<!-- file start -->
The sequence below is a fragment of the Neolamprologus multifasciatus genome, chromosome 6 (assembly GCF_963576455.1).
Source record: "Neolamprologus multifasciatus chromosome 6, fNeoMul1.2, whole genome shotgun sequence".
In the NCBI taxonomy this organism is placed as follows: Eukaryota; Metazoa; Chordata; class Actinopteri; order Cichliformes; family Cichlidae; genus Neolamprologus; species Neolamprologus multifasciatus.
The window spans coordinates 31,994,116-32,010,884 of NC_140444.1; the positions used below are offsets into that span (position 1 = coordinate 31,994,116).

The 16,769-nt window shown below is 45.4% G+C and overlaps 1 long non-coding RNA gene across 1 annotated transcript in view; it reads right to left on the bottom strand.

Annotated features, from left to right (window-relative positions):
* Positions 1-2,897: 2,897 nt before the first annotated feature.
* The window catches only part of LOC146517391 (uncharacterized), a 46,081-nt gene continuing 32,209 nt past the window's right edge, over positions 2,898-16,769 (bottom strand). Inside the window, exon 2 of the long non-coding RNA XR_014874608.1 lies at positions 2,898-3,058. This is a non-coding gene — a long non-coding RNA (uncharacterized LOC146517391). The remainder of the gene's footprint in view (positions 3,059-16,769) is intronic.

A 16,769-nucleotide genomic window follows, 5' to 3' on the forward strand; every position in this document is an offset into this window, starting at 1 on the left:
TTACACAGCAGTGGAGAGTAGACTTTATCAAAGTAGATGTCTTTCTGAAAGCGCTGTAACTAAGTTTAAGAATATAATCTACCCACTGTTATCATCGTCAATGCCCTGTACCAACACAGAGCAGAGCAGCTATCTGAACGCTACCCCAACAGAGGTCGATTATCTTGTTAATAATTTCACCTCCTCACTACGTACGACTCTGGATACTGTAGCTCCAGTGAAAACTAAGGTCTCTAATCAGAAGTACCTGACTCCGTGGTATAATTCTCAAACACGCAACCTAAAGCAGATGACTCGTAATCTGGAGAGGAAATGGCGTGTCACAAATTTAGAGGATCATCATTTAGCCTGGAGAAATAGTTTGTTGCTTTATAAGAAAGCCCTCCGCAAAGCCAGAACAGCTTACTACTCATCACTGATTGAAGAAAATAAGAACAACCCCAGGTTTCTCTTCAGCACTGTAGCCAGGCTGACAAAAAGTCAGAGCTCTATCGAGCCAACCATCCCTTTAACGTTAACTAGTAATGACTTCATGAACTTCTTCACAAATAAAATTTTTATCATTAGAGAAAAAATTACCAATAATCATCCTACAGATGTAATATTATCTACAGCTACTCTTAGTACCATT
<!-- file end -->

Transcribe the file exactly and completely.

The sequence below is a fragment of the Neolamprologus multifasciatus genome, chromosome 6 (assembly GCF_963576455.1).
Source record: "Neolamprologus multifasciatus chromosome 6, fNeoMul1.2, whole genome shotgun sequence".
In the NCBI taxonomy this organism is placed as follows: Eukaryota; Metazoa; Chordata; class Actinopteri; order Cichliformes; family Cichlidae; genus Neolamprologus; species Neolamprologus multifasciatus.
The window spans coordinates 31,994,116-32,010,884 of NC_140444.1; the positions used below are offsets into that span (position 1 = coordinate 31,994,116).

The 16,769-nt window shown below is 45.4% G+C and overlaps 1 long non-coding RNA gene across 1 annotated transcript in view; it reads right to left on the bottom strand.

Annotated features, from left to right (window-relative positions):
* Positions 1-2,897: 2,897 nt before the first annotated feature.
* The window catches only part of LOC146517391 (uncharacterized), a 46,081-nt gene continuing 32,209 nt past the window's right edge, over positions 2,898-16,769 (bottom strand). Inside the window, exon 2 of the long non-coding RNA XR_014874608.1 lies at positions 2,898-3,058. This is a non-coding gene — a long non-coding RNA (uncharacterized LOC146517391). The remainder of the gene's footprint in view (positions 3,059-16,769) is intronic.

A 16,769-nucleotide genomic window follows, 5' to 3' on the forward strand; every position in this document is an offset into this window, starting at 1 on the left:
TTACACAGCAGTGGAGAGTAGACTTTATCAAAGTAGATGTCTTTCTGAAAGCGCTGTAACTAAGTTTAAGAATATAATCTACCCACTGTTATCATCGTCAATGCCCTGTACCAACACAGAGCAGAGCAGCTATCTGAACGCTACCCCAACAGAGGTCGATTATCTTGTTAATAATTTCACCTCCTCACTACGTACGACTCTGGATACTGTAGCTCCAGTGAAAACTAAGGTCTCTAATCAGAAGTACCTGACTCCGTGGTATAATTCTCAAACACGCAACCTAAAGCAGATGACTCGTAATCTGGAGAGGAAATGGCGTGTCACAAATTTAGAGGATCATCATTTAGCCTGGAGAAATAGTTTGTTGCTTTATAAGAAAGCCCTCCGCAAAGCCAGAACAGCTTACTACTCATCACTGATTGAAGAAAATAAGAACAACCCCAGGTTTCTCTTCAGCACTGTAGCCAGGCTGACAAAAAGTCAGAGCTCTATCGAGCCAACCATCCCTTTAACGTTAACTAGTAATGACTTCATGAACTTCTTCACAAATAAAATTTTTATCATTAGAGAAAAAATTACCAATAATCATCCTACAGATGTAATATTATCTACAGCTACTCTTAGTACCATT